Alumni Spotlight - Mike Schoelen ’14

Dec 9, 2019 11:00 AM

Current City: Washington, D.C.

Current Occupation: Solution Engineer, Esri

Why do you love FSU?

Frostburg gave me so many opportunities as a student that my friends at other universities never got a chance to experience. Rather than just reading a textbook in a 300-person lecture hall, I was able to travel, take fieldtrips, engage with University leadership, and build a strong professional network early on. I know other people who consider their degree as a check box – Frostburg offered so much more than that at an impossibly affordable price.

Why do you give back (time, talent and/or treasure) to FSU?

I was only successful at Frostburg because of the generosity of others. Without people giving their valuable time to mentor me, I wouldn’t be where I am today. I might never be able to give a million-dollar endowment to the University, but I can give my time to repay what others gave to me.

Tell us about a class or activity at FSU that has had a surprising effect on your life.

The opportunity to travel to Uganda with the President’s Leadership Circle had a greater effect on me than I expected. Before that trip, I thought my impact on the world was negligible – that I was one in 7 billion people and can’t make a difference. That trip to Uganda demonstrated that as an individual, even a small action could change someone’s life, in that case by introducing them to safe drinking water. This experience ultimately led to my involvement with the Defense Health Agency and now Esri’s health team.

Favorite TV show

I will watch The Office and Community on repeat. If someone lends me their HBO password, I’ll also watch Silicon Valley – working for a company out of California, it is weirdly relatable.

What is your favorite memory of your time as a Frostburg student?

For a Geography division, we got into more shenanigans than I would have expected, particularly with Dr. (Phillip) Allen. We once tried a new lab experiment to model impact craters from meteors. Unfortunately, it was raining that day, so we attempted the experiment indoors. I’ll skip the details, but you can imagine what happens when a bowling ball is thrown from 6 feet high into a kiddie-pool of concrete mix in an enclosed laboratory. I believe that one was scrubbed from the curriculum.

What is a cause dear to your heart?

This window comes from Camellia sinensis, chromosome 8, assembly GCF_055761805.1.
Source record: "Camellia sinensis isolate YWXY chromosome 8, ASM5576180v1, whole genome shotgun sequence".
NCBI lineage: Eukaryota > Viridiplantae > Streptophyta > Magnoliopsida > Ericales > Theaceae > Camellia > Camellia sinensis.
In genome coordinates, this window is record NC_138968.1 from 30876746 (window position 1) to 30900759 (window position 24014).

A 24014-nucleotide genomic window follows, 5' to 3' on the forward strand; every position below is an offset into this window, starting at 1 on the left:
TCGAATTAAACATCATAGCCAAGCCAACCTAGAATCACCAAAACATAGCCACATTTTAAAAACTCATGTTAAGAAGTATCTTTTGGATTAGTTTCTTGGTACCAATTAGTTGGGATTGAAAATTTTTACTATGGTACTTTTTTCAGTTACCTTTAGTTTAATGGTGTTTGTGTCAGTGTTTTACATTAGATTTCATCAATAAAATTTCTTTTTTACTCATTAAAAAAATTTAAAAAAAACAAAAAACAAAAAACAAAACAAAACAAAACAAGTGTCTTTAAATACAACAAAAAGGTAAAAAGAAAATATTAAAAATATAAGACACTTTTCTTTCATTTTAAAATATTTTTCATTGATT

In 2018, I was mobilized to support emergency response efforts for the Camp Fire in Paradise, Calif. For three weeks and 12 hours a day, I would ensure that crews had the tools they needed to collect data from the field, know when they were in a danger zone from mudslides and stay on schedule. It was just another job, until I went back to my hotel where most rooms were occupied by survivors of the fire. They would be talking about our emergency response maps that would show them when it was safe to go back to their home. Our work had an impact on their lives and gave them some sense of control and understanding.

People who know me know that I truly love geography. It isn’t just about making pretty maps, it is about effecting change in a community, whether by giving a wildfire survivor an indicator map of when their home will be cleared or by running simulations to ensure that it never happens again.

Tell us about a person or persons from FSU who had an impact on your life.

Dr. (Tom) Bowling taught me that the strongest voice in a room is not always the loudest, and that sometimes the most powerful action you can take is to simply listen with the intent of understanding. Ms. Kathi (Perkins) taught me that any tense situation can be dissolved with a smile and a laugh. And the friends I made at Frostburg taught me that no matter how many times you move, they will always feel obligated to help unpack boxes.

Who is your doppelganger (famous person you resemble)?

I think I look more like a John Krasinski, but I suspect I look more like Chris Evans at the start of Captain America before he becomes a superhero.

What profession other than your own would you like to attempt?

Is there a job where you just get to review hotels around the world for free? I would like that one. Otherwise, my current profession is one that I’ve been working toward since I was a sophomore at Frostburg – I can’t imagine doing anything else.

What person, living or dead, would you most like to have dinner with?

I would have to answer with Jack Dangermond – the pioneer of modern geography, whether he admits it or not. Jack is an icon in the field of geographic information systems and shows that you can create a multi-billion-dollar company without losing sight of your values. Interestingly, he’s now my boss at Esri, so maybe I’m one step closer to lunch or something.